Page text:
ABRY Partners and Providence Equity Partners have agreed to a settlement in the lawsuit over the August 2005 sale of F&W Publications just weeks before trial was set to begin in Delaware’s Chancery Court.
The settlement foregoes what would have likely been a long and bitter legal dispute.
Terms of the settlement are confidential, but PE Week obtained a letter sent to limited partners last week that says Providence will invest in F&W and have the right to designate a board member.
In addition, F&W will receive certain funds that had been held in escrow until resolution of the legal proceedings. F&W is then expected to use its new capital to pay down bank debt, which possibility could have been rendered void had ABRY won at trial. Providence will not make any direct payments to ABRY, and already has issued a capital call.
An ABRY representative did not return requests for comment, while a statement from Providence said only that the two firms “reached an amicable resolution” to the dispute, and that the settlement agreement ends the pending litigation.
The litigation began late last year when ABRY sued Providence, alleging fraudulent conduct and misrepresentation in relation to ABRY’s $500 million acquisition of Providence portfolio company F&W, a publisher of specialty magazines.
The firm’s initial complaint requested that the deal be rescinded and that Providence cover ABRY’s legal costs.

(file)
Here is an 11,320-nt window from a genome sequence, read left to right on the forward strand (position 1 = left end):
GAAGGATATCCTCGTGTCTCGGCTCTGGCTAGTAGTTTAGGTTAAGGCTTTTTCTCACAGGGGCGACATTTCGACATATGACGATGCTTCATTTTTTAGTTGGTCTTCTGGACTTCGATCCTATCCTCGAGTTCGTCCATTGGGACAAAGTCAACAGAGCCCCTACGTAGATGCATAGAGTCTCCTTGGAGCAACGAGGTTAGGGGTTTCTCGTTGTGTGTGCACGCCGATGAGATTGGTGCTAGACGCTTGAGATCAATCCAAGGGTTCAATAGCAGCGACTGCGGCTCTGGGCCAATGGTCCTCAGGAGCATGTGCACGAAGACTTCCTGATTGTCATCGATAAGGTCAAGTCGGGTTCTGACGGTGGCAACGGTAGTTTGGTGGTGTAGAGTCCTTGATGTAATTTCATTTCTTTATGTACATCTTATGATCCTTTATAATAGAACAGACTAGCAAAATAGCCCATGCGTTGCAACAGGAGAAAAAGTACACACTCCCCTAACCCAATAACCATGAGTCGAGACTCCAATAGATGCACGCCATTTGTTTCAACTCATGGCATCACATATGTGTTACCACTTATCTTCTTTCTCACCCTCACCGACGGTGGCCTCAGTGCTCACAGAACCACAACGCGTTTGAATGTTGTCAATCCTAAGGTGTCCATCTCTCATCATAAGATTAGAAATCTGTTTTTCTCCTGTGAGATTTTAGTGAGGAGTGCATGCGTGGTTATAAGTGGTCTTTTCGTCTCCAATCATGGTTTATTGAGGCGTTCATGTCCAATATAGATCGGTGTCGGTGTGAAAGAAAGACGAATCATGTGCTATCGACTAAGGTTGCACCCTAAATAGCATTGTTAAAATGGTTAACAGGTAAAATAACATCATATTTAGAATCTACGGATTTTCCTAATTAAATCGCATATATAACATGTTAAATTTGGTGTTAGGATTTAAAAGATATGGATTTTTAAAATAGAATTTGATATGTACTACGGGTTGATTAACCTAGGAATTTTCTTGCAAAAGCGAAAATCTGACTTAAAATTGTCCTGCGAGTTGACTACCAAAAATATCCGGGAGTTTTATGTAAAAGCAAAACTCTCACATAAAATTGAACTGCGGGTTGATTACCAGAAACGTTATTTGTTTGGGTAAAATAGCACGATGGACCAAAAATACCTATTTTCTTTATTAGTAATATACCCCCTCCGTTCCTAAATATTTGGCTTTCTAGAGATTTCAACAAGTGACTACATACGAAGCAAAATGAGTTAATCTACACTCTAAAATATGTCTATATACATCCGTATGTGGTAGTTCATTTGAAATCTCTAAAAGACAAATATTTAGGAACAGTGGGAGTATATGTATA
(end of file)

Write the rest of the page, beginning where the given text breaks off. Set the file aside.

Shortly after taking control of F&W, ABRY alleged that the Cincinnati-based publisher of such titles as Artist’s Sketchbook, Family Tree and Popular Woodworking magazines had been “channel stuffing through volume discounts,” which means that the publisher offered high discounts to retailers to artificially inflate second quarter sales numbers. (Channel-stuffing is not unusual, but ABRY alleged that it was out of the ordinary for F&W.)
The suit also claimed that a distribution technology system was not ready as promised, that the U.K.-based book division secretly extended the June financial reporting deadline and that the magazine division engaged in “back-starting,” or sending back issues to new subscribers.
ABRY also claimed to have uncovered an employee who was keeping two sets of books, in case such improprieties came to light.
Providence, in December, filed a 31-page memorandum in response to the suit, and filed a motion to dismiss the complaint. A Delaware judge however, denied Providence’s request for dismissal.
Litigation is nothing new to most private equity firms. However, public legal battles between two sponsors are rare. In one case that erupted prior to the ABRY/Providence squabble, Willis Stein & Partners sued Brynwood Partners over its purchase of Lincoln Snacks, the maker of Poppycock and Fiddle Faddle.